The 19-year-old runner finished just behind Team USA’s Athing Mu, also 19 – who set a new Americn record – and broke Kelly Holmes’ long-standing national record for the distance.
Hodgkinson ran 1m 55.58s to beat Holmes’ record of 1m 56.21s, set in Monaco in 1995.
At one point it looked as though Scotland’s Jemma Reekie would come home in third, achieving a second podium place for GB but despite setting a new personal best, the Scot was overtaken in the final stages by Raevyn Rogers of the USA, who took bronze by 0.09 seconds.
Great Britain's other entrant, Alexandra Bell, finished seventh in 1m 57.66s, also a PB for the Leeds-born runner.
Speaking afterwards a stunned Hodgkinson said: “I am pretty speechless right now. Kelly Holmes is a legend and I looked up to her.
"I have been speaking to her for the past couple of days and she is a lovely person.
"I want to thank my amazing team, my family who have made so many sacrifices for me.
"I think it is just one of those things where you know something like that is possible but whether it comes out you just don't know. It was such a good race.
"I wanted to put it all out there and I did that. It is going to take a couple of days to sink in."
Hodgkinson also paid tribute to winner Mu, adding: “I am not just 19, Athing is 19 too, so teenagers taking on the podium is incredible and hopefully we have got many battles ahead of us.”
Reekie added: “I knew I was in good shape, and I knew if I executed the race I could have been up there.
"I wanted to win, but sometimes you have to learn and Paris isn't too far away.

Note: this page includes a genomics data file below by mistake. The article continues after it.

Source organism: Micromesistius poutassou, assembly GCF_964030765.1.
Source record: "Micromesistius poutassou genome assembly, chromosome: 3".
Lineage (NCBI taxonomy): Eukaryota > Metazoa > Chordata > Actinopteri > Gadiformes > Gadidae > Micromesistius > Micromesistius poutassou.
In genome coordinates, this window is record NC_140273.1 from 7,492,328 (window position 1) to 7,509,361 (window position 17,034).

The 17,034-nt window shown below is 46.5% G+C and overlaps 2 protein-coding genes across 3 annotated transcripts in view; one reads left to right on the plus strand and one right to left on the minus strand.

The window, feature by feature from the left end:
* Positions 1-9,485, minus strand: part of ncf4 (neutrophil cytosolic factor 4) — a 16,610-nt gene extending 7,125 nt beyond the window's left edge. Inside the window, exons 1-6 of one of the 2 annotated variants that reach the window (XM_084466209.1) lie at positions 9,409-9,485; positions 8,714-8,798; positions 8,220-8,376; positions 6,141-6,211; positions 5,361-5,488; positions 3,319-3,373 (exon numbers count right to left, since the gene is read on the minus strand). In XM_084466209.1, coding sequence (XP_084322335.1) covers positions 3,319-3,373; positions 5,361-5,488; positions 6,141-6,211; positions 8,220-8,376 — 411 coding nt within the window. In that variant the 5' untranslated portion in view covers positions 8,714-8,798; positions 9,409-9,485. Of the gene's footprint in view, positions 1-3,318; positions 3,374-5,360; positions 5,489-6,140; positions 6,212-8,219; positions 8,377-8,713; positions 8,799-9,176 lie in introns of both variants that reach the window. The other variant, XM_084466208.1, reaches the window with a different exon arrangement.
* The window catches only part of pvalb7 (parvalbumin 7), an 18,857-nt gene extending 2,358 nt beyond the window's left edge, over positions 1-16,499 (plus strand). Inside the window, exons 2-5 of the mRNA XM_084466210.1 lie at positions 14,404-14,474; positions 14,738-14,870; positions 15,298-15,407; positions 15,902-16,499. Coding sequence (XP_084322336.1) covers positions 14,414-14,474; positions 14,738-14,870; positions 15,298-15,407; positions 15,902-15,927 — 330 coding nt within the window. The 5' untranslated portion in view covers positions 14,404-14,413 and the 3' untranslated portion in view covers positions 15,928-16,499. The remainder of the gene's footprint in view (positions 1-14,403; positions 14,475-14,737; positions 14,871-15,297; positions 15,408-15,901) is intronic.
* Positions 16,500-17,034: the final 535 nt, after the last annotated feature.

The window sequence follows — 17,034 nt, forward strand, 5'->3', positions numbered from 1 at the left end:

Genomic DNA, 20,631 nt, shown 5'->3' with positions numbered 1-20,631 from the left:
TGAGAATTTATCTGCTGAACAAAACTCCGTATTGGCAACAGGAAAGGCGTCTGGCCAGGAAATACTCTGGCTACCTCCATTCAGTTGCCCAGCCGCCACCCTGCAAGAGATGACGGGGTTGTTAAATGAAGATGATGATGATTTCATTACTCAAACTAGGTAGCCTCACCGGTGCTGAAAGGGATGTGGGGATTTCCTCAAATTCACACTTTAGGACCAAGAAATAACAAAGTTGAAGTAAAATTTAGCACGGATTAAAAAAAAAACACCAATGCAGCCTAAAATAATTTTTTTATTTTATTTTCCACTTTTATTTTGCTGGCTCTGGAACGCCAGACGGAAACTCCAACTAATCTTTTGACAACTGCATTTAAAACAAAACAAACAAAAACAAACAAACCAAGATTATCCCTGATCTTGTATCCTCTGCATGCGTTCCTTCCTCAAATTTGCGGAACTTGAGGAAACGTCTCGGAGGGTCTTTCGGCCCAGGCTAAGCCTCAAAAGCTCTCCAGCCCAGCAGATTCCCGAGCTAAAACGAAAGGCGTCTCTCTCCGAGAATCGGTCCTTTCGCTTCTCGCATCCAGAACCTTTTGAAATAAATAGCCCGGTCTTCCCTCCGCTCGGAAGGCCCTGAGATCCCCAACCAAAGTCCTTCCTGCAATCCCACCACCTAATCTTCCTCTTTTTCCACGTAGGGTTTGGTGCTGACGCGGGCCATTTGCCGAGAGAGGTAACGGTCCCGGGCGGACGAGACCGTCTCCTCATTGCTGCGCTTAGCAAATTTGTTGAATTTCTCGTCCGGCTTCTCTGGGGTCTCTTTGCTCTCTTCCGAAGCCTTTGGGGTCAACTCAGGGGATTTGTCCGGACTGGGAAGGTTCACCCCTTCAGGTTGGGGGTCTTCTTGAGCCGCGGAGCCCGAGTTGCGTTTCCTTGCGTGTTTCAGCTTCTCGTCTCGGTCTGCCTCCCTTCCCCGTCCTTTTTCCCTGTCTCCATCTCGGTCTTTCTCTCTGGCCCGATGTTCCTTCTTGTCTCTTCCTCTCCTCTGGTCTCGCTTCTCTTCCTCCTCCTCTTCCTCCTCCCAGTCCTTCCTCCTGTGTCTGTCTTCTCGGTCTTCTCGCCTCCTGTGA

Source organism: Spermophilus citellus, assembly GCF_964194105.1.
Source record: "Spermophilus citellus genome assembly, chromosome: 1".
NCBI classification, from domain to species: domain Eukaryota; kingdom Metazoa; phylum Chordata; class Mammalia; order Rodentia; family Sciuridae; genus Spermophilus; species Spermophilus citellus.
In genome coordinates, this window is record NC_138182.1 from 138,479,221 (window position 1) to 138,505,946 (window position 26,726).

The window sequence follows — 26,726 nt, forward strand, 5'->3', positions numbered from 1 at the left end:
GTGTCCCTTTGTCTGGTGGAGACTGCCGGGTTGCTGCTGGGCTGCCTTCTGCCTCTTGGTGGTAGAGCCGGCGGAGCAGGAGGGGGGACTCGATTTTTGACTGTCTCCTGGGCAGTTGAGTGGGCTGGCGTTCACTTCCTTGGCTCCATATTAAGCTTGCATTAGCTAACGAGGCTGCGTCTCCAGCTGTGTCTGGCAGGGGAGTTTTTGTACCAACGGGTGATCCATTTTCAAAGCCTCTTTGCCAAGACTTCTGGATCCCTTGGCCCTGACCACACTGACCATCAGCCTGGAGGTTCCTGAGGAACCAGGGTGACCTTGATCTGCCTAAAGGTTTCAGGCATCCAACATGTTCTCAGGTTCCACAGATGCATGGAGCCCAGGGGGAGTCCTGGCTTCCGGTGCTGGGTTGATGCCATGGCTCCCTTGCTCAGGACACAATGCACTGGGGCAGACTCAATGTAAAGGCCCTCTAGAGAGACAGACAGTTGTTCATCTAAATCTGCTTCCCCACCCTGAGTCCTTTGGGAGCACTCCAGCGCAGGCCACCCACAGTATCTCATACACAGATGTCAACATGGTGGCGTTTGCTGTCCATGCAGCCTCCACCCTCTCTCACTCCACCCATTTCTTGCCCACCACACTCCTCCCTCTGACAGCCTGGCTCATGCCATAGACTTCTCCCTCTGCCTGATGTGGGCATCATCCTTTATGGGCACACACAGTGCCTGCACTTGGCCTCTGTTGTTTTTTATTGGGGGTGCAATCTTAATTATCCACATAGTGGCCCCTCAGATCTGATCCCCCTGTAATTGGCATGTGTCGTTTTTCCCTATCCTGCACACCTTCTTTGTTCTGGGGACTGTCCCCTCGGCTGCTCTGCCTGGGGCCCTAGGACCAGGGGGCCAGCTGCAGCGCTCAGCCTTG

"I obviously wanted to do better, I am going to be hard on myself because I came here to win but I think I will look back in a few years time and realise how well I have done.”
Bell said she was “delighted” with a new personal best, saying: “I grabbed the opportunity with both hands and I just rolled with it.
"Racing hard for the last few days, I didn't know if I would be able to PB coming into the final, but my coaches coached me well and I got a PB out of it.
"I was so focused on not coming last, I wasn't even bothered about the time until I finished the race. When you focus on the race, the time will follow.”
Women’s marathon world record-holder Paula Radcliffe said on the BBC: “That look on Keely Hodgkinson's face, she has just seen the clock.
"She has just seen 1.55.88, a national record. Kelly Holmes' record has gone and what a way.
“My hands were on my head when she went on the inside with 200 metres to go, but the way she saw that path through and then closed out so strong.”
"Heartbreak for Jemma Reekie, [but] she didn't do anything wrong. She maybe just attacked a little too soon.”